The area involved is usually anesthetic (not sensitive to pain/physically
(3) Although there may be rapidly developing edema (abnormal
accumulation of fluid in body tissues) proximal (nearer the attachment of the extremity
to the body trunk) to the area of fourth degree injury, reaching a maximum within 6 to 12
hours, the injured area itself may show no significant increase in volume, but rapidly
progress to dry gangrene and mummification.
(4) In other fourth degree injuries, tissue injury slowly progresses, edema is
more prominent, and scab formation and gangrene may not be evident until two or three
weeks after the injury.
(5) Severe paresthesia (abnormal sensation of prickling, itching, etc.) may
appear 3 to 13 days after rewarming.
(6) The line of cold injury becomes apparent in an average of 36 days and
extends down to the bone between 60 to 80 days after injury.
a. Cold Injuries are Preventable. Successful prevention requires vigorous
command leadership and proper use of preventive measures which are inspected and
enforced. Prior planning, cold weather training, and the provision of proper clothing and
equipment are of primary importance. Specific preventive measures are directed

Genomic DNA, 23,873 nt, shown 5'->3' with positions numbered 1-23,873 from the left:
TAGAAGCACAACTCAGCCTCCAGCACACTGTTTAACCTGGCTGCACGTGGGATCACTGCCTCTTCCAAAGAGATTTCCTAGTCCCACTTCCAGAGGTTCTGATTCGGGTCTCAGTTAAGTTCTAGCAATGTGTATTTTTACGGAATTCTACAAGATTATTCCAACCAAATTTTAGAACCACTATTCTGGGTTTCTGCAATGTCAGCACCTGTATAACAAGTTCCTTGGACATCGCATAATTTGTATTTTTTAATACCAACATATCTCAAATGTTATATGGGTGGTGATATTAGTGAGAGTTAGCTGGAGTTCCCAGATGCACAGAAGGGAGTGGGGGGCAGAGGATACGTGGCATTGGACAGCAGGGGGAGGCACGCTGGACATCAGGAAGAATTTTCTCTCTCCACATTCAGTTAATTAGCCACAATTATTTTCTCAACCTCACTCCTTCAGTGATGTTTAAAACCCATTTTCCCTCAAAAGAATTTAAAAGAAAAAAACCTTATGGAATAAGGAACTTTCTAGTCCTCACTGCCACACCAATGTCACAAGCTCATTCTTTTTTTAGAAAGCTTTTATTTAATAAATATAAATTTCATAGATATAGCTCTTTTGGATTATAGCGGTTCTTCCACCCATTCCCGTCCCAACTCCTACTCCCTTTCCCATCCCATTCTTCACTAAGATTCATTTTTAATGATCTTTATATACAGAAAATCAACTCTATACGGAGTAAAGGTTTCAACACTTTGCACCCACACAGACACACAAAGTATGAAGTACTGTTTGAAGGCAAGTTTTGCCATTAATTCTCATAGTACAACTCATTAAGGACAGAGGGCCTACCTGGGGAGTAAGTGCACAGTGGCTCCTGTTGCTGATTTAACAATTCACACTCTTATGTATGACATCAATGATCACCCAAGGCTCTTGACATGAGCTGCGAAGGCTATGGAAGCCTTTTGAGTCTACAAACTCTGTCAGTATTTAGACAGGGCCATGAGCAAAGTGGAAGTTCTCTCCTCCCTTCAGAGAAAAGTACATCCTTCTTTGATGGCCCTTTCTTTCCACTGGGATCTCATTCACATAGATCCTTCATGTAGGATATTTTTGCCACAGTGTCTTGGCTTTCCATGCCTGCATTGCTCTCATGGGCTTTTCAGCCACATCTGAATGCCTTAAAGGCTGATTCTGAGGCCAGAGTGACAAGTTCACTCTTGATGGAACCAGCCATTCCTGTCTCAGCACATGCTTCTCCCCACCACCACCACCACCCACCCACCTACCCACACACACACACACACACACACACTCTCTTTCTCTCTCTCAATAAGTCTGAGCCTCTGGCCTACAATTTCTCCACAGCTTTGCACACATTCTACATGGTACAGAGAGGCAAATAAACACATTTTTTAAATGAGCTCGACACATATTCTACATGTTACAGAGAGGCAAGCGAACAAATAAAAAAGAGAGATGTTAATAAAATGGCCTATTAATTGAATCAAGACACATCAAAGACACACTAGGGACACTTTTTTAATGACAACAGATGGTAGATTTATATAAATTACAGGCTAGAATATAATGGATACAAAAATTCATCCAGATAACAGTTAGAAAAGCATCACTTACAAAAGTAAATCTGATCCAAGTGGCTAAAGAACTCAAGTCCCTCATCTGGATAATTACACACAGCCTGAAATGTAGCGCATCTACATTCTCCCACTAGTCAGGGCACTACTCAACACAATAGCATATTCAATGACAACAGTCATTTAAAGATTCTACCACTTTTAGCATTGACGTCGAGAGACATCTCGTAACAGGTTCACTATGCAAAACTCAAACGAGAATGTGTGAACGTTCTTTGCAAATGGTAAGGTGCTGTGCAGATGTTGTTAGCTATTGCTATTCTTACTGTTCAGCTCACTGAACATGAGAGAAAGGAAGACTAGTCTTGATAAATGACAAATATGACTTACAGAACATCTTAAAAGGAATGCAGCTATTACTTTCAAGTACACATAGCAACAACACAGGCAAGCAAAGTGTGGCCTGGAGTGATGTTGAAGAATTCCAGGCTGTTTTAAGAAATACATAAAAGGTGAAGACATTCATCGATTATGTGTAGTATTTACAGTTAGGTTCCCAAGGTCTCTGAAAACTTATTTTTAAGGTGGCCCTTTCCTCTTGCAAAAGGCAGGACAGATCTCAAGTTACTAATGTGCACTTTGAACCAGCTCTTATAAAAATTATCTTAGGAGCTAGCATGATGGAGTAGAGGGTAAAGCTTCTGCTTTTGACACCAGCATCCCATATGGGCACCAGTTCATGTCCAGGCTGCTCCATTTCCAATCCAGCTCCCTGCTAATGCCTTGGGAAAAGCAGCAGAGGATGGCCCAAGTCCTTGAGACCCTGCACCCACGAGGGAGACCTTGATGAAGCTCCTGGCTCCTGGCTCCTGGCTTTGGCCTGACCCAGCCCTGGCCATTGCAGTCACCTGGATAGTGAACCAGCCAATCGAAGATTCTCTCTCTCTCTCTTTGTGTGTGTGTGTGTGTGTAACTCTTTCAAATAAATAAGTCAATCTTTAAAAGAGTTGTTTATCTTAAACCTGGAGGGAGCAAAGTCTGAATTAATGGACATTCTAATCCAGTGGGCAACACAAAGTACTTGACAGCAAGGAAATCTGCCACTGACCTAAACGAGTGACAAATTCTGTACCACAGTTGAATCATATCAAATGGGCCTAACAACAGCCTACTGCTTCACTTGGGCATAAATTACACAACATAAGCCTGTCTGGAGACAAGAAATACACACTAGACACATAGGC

toward conservation of total body heat, avoiding unnecessary prolonged exposure of
personnel to cold, moisture, and activities favoring cold injury.
b. Meteorological Data. All commanders should be familiar with the utilization
of simple meteorological data such as humidity, temperature, wind, and ground surface
conditions which influence the risk of cold injury. Some weather conditions will require
shortening of the exposure time of individuals engaged in patrols, guard, or motor
movements in unheated vehicles despite the adequacy of their clothing and equipment.
These can frequently be anticipated by the utilization of meteorological data and
existing weather conditions to predict the hazard for the ensuing 12-hour period. Thus,
clothing may be provided for anticipated weather conditions and the periods of exposure
shortened, if indicated.
c. Cold Injury Control Officer. Each platoon and squad or comparable-sized
unit should have a Cold Injury Control Officer or Noncommissioned Officer. This
individual should be carefully selected on the basis of leadership, interest, and ability to
supervise others in simple but constant preventive activities. This officer's